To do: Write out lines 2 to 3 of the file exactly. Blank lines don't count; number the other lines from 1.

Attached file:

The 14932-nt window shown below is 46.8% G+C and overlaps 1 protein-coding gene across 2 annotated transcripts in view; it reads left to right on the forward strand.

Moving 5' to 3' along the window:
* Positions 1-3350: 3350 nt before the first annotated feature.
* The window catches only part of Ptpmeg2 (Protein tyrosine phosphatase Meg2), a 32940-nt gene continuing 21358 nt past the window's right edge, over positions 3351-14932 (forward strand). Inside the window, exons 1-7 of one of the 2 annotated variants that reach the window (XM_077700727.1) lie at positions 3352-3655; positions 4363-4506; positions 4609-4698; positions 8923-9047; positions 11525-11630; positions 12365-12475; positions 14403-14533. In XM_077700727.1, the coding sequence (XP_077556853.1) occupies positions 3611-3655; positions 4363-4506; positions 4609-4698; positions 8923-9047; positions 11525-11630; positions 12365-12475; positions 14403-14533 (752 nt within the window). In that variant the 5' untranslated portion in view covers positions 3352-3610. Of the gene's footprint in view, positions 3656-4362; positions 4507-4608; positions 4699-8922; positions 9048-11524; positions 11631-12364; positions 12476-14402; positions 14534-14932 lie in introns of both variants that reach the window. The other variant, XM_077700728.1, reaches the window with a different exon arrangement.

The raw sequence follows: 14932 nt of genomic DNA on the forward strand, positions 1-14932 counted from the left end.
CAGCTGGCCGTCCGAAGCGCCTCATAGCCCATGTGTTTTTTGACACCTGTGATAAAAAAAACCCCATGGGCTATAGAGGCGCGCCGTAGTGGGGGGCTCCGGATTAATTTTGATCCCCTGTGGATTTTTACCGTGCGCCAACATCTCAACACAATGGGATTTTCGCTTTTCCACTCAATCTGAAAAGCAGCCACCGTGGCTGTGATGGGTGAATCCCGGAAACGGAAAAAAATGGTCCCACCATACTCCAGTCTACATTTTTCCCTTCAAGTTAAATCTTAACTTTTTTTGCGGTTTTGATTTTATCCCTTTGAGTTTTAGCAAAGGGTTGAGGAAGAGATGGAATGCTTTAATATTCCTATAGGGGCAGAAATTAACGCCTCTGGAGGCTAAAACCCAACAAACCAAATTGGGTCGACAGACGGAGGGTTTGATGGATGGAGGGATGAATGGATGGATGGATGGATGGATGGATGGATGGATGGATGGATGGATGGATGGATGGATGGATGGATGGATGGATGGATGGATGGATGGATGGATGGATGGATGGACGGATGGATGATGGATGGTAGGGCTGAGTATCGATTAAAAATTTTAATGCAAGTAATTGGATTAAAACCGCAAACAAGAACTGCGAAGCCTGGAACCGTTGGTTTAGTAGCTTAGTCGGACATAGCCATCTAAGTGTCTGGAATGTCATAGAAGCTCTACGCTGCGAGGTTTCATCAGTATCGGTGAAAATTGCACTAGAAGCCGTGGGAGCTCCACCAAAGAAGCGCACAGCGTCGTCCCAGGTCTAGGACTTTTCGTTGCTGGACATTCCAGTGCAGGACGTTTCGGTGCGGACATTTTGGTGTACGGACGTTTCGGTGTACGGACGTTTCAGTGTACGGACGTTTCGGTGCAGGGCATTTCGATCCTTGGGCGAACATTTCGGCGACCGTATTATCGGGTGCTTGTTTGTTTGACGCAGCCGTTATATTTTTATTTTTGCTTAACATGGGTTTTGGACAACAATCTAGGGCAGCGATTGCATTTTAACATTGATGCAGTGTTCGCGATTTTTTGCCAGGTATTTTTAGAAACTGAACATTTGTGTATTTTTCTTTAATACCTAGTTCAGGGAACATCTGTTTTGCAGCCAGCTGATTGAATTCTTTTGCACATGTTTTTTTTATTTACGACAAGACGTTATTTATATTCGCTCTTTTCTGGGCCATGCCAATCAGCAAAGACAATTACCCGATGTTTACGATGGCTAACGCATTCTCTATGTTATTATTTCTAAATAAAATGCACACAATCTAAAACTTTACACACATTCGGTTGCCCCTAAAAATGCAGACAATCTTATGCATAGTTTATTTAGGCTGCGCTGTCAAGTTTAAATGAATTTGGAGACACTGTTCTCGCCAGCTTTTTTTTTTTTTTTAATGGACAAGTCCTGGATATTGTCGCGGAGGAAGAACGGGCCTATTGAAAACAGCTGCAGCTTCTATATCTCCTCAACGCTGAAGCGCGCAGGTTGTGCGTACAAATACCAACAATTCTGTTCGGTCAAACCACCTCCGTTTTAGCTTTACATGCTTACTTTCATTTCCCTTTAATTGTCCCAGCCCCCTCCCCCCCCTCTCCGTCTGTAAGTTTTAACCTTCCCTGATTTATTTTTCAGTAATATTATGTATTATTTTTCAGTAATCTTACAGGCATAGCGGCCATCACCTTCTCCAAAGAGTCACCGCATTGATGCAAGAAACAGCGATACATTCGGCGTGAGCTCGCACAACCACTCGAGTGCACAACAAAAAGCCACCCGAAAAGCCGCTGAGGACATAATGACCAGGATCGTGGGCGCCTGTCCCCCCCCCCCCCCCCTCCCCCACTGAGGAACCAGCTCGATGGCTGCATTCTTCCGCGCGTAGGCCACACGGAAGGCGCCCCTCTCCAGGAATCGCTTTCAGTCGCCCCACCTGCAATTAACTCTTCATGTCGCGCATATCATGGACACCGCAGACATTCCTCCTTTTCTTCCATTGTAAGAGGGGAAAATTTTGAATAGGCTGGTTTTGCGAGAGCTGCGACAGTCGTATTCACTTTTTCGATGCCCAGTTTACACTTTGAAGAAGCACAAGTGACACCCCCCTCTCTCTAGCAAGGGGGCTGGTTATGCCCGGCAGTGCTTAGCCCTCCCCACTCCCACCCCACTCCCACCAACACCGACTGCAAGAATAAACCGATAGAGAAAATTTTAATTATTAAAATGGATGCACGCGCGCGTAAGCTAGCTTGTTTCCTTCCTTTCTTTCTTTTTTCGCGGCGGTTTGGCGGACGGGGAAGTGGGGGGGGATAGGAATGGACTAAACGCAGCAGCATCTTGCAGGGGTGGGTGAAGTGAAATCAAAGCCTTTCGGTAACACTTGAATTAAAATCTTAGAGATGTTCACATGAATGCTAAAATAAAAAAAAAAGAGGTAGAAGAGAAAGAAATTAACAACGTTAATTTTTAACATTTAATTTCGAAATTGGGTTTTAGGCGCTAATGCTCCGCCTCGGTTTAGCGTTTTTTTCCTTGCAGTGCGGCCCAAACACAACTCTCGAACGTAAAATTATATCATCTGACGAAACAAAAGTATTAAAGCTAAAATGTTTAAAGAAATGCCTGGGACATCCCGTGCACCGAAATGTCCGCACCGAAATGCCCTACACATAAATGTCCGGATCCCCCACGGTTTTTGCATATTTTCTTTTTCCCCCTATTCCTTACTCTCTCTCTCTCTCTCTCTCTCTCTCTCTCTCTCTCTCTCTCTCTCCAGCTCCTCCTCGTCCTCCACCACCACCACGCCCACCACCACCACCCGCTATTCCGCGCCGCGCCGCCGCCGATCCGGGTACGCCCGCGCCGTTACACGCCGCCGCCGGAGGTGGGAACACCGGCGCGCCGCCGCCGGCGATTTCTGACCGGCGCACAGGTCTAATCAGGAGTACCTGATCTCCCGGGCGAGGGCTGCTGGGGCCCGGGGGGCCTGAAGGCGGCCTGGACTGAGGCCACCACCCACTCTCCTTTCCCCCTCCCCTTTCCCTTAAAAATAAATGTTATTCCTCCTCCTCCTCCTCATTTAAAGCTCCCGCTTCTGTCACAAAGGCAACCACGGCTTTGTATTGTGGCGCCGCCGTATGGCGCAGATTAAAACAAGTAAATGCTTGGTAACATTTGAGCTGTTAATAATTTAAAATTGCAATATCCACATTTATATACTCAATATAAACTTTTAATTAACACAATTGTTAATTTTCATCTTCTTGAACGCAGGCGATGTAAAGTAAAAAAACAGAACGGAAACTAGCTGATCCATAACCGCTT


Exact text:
Moving 5' to 3' along the window:
* Positions 1-3350: 3350 nt before the first annotated feature.